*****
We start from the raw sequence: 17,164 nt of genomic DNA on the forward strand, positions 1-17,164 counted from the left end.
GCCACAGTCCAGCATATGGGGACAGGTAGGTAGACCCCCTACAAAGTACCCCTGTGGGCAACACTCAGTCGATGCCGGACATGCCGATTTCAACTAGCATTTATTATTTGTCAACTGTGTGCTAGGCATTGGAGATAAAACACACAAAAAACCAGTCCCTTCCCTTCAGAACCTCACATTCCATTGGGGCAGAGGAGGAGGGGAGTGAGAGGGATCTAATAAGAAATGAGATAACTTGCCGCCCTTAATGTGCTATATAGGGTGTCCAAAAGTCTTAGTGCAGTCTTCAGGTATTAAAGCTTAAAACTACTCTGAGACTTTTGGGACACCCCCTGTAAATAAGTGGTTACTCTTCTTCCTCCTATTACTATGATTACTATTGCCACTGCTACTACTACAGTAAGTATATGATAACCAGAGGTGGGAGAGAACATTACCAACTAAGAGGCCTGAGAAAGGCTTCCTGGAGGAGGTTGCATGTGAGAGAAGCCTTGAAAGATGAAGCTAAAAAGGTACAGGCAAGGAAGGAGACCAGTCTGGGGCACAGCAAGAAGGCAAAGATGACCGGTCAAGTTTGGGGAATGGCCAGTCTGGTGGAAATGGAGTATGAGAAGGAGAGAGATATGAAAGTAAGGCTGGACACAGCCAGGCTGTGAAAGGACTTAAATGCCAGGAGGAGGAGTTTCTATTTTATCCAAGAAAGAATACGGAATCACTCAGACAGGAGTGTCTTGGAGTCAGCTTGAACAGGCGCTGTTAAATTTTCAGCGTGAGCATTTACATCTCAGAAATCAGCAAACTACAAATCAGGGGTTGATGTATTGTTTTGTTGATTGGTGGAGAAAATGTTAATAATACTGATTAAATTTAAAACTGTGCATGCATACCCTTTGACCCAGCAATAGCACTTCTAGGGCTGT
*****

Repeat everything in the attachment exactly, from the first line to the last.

We start from the raw sequence: 17,164 nt of genomic DNA on the forward strand, positions 1-17,164 counted from the left end.
GCCACAGTCCAGCATATGGGGACAGGTAGGTAGACCCCCTACAAAGTACCCCTGTGGGCAACACTCAGTCGATGCCGGACATGCCGATTTCAACTAGCATTTATTATTTGTCAACTGTGTGCTAGGCATTGGAGATAAAACACACAAAAAACCAGTCCCTTCCCTTCAGAACCTCACATTCCATTGGGGCAGAGGAGGAGGGGAGTGAGAGGGATCTAATAAGAAATGAGATAACTTGCCGCCCTTAATGTGCTATATAGGGTGTCCAAAAGTCTTAGTGCAGTCTTCAGGTATTAAAGCTTAAAACTACTCTGAGACTTTTGGGACACCCCCTGTAAATAAGTGGTTACTCTTCTTCCTCCTATTACTATGATTACTATTGCCACTGCTACTACTACAGTAAGTATATGATAACCAGAGGTGGGAGAGAACATTACCAACTAAGAGGCCTGAGAAAGGCTTCCTGGAGGAGGTTGCATGTGAGAGAAGCCTTGAAAGATGAAGCTAAAAAGGTACAGGCAAGGAAGGAGACCAGTCTGGGGCACAGCAAGAAGGCAAAGATGACCGGTCAAGTTTGGGGAATGGCCAGTCTGGTGGAAATGGAGTATGAGAAGGAGAGAGATATGAAAGTAAGGCTGGACACAGCCAGGCTGTGAAAGGACTTAAATGCCAGGAGGAGGAGTTTCTATTTTATCCAAGAAAGAATACGGAATCACTCAGACAGGAGTGTCTTGGAGTCAGCTTGAACAGGCGCTGTTAAATTTTCAGCGTGAGCATTTACATCTCAGAAATCAGCAAACTACAAATCAGGGGTTGATGTATTGTTTTGTTGATTGGTGGAGAAAATGTTAATAATACTGATTAAATTTAAAACTGTGCATGCATACCCTTTGACCCAGCAATAGCACTTCTAGGGCTGT